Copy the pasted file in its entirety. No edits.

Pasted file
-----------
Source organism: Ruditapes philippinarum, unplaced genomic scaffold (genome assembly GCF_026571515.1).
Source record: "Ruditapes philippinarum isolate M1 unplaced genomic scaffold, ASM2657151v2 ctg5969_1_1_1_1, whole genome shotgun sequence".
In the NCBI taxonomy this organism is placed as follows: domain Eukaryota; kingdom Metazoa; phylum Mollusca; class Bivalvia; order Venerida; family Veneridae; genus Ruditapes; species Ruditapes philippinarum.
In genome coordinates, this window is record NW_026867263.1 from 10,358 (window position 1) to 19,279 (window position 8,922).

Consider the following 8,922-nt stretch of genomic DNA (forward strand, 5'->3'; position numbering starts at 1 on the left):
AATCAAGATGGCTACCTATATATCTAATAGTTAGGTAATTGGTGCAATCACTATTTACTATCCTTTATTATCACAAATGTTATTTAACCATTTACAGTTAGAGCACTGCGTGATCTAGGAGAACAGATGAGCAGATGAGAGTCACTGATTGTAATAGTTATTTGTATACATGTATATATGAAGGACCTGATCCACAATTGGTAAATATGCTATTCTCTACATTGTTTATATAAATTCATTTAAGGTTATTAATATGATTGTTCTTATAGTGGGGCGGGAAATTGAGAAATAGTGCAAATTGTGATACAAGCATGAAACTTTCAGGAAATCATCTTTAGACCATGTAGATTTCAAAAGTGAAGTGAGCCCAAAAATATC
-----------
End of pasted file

Source organism: Ruditapes philippinarum, unplaced genomic scaffold (genome assembly GCF_026571515.1).
Source record: "Ruditapes philippinarum isolate M1 unplaced genomic scaffold, ASM2657151v2 ctg5969_1_1_1_1, whole genome shotgun sequence".
In the NCBI taxonomy this organism is placed as follows: domain Eukaryota; kingdom Metazoa; phylum Mollusca; class Bivalvia; order Venerida; family Veneridae; genus Ruditapes; species Ruditapes philippinarum.
In genome coordinates, this window is record NW_026867263.1 from 10,358 (window position 1) to 19,279 (window position 8,922).

Consider the following 8,922-nt stretch of genomic DNA (forward strand, 5'->3'; position numbering starts at 1 on the left):
AATCAAGATGGCTACCTATATATCTAATAGTTAGGTAATTGGTGCAATCACTATTTACTATCCTTTATTATCACAAATGTTATTTAACCATTTACAGTTAGAGCACTGCGTGATCTAGGAGAACAGATGAGCAGATGAGAGTCACTGATTGTAATAGTTATTTGTATACATGTATATATGAAGGACCTGATCCACAATTGGTAAATATGCTATTCTCTACATTGTTTATATAAATTCATTTAAGGTTATTAATATGATTGTTCTTATAGTGGGGCGGGAAATTGAGAAATAGTGCAAATTGTGATACAAGCATGAAACTTTCAGGAAATCATCTTTAGACCATGTAGATTTCAAAAGTGAAGTGAGCCCAAAAATATC